Visa crackdown urged in Libya spat

The commission backed action taken by the Swiss cabinet Keystone

A parliamentary commission has called for a tougher stance against Libya by imposing visa restrictions, but stopped short of advising a complete break in relations.

This content was published on November 2, 2009 minutes

The recommendation by the foreign affairs committee of the House of Representatives was made in response to on-going problematic relations between the two countries – under strain since the arrest of a son of Libyan leader Moammar Gaddafi in Geneva last year.

The commission voiced support for current cabinet measures, but adopted by 12 votes to 11 a motion to restrict visas issued to Libyans travelling to Switzerland. A proposal to break off diplomatic relations with Libya was rejected by 14 votes to seven.

It also filed a complaint over the leak of a confidential government document to the Sonntag newspaper into the affair.

The document alleges President Hans-Rudolf Merz did not fully inform the cabinet about his planned visit to Tripoli to address the spat and that former Interior Minister Pascal Couchepin had written to Libya to apologise for the arrest.

"This [leak] was unacceptable," said commission president Geri Müller, adding that it painted only part of the picture.

The moves come two weeks after a 60-day deadline for normalising relations between Switzerland and Libya ran out with no word on the fate of the two Swiss businessmen detained in Libya for more than a year. Their exit visas were revoked as part of a number of retaliatory measures against Switzerland following the arrest of Hannibal Gaddafi.

Foreign Minister Micheline Calmy-Rey has accused Libya of "kidnapping" them and "flagrant violation" of international conventions. Libya rejects the abduction charge.


In its latest communication on relations, the Swiss cabinet expressed irritation over the "systematic refusal" of Libya to implement agreements between the two countries. But despite talking tough, there was no mention of sanctions or details of Switzerland's future strategy.

Changes may be afoot however. For more than a year Switzerland has been isolated internationally over the diplomatic fall-out. But during the past few weeks, two nations have spoken publicly about the dispute.

The United States ambassador to Bern, Donald Beyer, said the US was "concerned" over the two missing Swiss businessmen and "would welcome their return". Spanish Foreign Minister Miguel Ángel Moratinos also indicated that Spain might be willing to mediate between the two countries.

Freed brother

The agreement signed in Tripoli in August by Merz and the Libyan prime minister included a stipulation that an independent tribunal would be set up to look into the circumstances surrounding the detention of Gaddafi and his wife.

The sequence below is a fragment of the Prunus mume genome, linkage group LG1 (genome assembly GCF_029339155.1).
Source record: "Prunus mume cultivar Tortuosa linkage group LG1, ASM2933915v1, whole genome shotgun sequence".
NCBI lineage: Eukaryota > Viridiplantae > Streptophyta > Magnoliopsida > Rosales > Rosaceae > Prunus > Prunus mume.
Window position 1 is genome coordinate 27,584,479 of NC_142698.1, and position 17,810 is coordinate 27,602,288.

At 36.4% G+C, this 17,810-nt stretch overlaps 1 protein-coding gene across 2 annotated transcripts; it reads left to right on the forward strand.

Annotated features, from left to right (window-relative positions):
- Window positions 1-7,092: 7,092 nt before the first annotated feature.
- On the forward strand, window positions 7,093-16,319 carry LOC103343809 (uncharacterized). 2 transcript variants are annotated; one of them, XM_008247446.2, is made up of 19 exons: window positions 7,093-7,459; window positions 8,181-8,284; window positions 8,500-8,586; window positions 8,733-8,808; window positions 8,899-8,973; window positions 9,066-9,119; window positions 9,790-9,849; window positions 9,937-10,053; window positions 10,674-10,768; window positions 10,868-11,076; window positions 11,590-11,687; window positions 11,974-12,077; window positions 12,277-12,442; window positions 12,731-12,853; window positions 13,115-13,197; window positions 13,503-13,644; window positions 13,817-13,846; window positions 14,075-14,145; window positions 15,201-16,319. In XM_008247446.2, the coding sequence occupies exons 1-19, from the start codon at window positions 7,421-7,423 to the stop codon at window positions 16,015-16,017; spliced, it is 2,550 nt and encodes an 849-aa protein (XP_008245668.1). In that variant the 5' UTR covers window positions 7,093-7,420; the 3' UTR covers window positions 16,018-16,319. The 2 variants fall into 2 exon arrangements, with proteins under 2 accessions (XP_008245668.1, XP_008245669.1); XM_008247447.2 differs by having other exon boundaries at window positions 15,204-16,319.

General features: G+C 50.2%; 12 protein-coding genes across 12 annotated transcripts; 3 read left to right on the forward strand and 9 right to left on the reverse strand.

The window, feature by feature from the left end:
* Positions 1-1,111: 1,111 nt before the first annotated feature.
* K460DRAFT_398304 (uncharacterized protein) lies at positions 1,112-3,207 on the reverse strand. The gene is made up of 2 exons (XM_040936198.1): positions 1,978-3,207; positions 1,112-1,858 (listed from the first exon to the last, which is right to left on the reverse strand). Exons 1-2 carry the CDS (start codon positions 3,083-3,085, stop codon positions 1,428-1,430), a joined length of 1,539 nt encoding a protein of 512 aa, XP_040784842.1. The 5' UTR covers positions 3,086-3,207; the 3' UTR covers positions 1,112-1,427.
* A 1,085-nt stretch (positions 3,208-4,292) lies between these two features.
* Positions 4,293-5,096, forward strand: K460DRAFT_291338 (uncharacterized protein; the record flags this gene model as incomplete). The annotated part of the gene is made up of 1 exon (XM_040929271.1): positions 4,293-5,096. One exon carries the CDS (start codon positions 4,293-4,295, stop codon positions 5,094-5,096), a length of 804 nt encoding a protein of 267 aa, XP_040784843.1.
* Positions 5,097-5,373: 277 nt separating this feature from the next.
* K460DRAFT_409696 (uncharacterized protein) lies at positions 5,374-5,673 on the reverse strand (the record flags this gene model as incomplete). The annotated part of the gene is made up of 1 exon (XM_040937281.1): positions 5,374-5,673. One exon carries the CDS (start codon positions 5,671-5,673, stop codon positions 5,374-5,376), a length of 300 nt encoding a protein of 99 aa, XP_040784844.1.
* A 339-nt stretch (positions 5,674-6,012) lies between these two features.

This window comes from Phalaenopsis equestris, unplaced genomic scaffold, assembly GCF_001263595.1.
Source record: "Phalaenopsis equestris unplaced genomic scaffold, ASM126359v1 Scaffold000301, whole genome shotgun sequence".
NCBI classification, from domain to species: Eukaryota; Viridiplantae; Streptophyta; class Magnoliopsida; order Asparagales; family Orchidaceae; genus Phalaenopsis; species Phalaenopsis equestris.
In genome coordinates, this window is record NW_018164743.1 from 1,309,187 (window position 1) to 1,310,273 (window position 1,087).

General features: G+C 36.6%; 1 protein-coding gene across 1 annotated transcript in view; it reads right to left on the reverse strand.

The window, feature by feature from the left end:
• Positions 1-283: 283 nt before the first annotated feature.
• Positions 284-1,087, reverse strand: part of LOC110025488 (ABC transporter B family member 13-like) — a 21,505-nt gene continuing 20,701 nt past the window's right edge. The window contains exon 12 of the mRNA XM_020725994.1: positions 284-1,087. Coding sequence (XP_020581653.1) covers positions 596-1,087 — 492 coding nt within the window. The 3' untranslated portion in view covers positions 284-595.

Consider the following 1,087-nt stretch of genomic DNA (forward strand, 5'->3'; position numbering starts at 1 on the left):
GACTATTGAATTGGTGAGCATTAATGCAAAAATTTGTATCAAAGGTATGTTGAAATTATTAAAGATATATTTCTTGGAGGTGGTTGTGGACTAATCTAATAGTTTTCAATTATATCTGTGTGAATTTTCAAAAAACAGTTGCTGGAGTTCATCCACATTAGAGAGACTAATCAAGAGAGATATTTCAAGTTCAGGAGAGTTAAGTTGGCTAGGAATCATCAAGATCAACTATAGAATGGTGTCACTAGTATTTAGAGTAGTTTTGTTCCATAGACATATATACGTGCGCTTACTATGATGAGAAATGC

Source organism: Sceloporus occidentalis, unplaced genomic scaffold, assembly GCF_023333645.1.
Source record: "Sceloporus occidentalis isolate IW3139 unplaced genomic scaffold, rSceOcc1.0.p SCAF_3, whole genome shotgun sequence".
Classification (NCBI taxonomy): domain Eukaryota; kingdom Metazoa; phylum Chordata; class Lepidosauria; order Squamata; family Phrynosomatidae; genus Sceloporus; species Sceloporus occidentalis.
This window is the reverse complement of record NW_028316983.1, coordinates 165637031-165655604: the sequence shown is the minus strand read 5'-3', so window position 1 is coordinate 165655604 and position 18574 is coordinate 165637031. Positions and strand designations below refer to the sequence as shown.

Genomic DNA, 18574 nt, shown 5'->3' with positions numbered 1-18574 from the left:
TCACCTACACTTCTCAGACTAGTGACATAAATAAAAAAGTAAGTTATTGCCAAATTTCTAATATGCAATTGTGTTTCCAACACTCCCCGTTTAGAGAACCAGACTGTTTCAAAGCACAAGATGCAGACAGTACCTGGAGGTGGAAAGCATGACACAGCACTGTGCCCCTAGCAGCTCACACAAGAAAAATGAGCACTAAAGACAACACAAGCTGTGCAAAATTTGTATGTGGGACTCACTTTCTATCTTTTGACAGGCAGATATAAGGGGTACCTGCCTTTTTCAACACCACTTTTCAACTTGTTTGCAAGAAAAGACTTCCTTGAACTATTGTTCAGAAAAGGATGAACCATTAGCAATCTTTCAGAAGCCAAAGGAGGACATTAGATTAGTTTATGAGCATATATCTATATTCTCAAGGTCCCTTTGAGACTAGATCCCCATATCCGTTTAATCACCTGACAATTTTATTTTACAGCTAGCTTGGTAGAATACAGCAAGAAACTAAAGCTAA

The couple was arrested at a Geneva hotel in July 2008 over reports that they mistreated two servants. Charges of causing physical injury were later dropped after a settlement was reached.

One of the servant's brothers was reported missing soon after Gaddafi's arrest and his case was brought to the Human Rights Commission of the United Nations. In a related development on Monday, a Geneva lawyer announced that the brother had been freed.

His family had confirmed his release on October 24, François Membrez told the Associated Press.

"His freedom was obtained as a result of repeated requests by the United Nations. He has returned to live in Morocco," Membrez said.

He added that the families of the two Swiss detainees could also launch the same procedure through the UN commission to obtain their freedom.

The moves were supported by Amnesty International. On Monday, the human rights group said it had sent a letter to the Libyan authorities demanding the release of the two men.

Short of that, Amnesty said Libya should make known where they are being held, and contact with their families and lawyers should be restored. and agencies


July 15, 2008: Hannibal Gaddafi and his wife Aline are arrested at a Geneva hotel after reports that they have mistreated two servants. After two nights in detention, the couple are charged with inflicting physical injuries against the servants. The Gaddafis are released on bail and leave Switzerland.

July: Two Swiss nationals are arrested in Libya. Swiss businesses are forced to close their offices and the number of Swiss flights to Tripoli is cut. Bern sends a delegation to Libya.

January 2009: Talks are held in Davos with Seif al-Islam Gaddafi, one of the Libyan ruler's sons. A diplomatic delegation travels to Tripoli.

April: Hannibal and his wife, along with the Libyan state, file a civil lawsuit against the Geneva authorities in a Geneva court.

May: Foreign Minister Micheline Calmy-Rey visits Libya, reporting "significant progress".

June: Libya withdraws most of its assets from Swiss bank accounts.

August: Merz, who meets the Libyan prime minister but not Gaddafi, apologises in Tripoli for the arrest. Swiss appoint arbitrator for international tribunal.

September: Libya does not let the two Swiss nationals leave the country, breaking a promise made to Merz that they would be free to return to Switzerland before September 1. Libya names its representative for the tribunal. Gaddafi and Merz meet on the sidelines of the UN General Assembly in New York. The two nationals disappear after undergoing a medical check-up in Tripoli.

October: A Swiss delegation returns empty-handed from Tripoli. A 60-day limit for normalising relations between Switzerland and Libya passes with no sign of the two Swiss hostages held by Tripoli. The Swiss cabinet expresses irritation over Libya's "systematic refusal" to implement agreements between the two countries.

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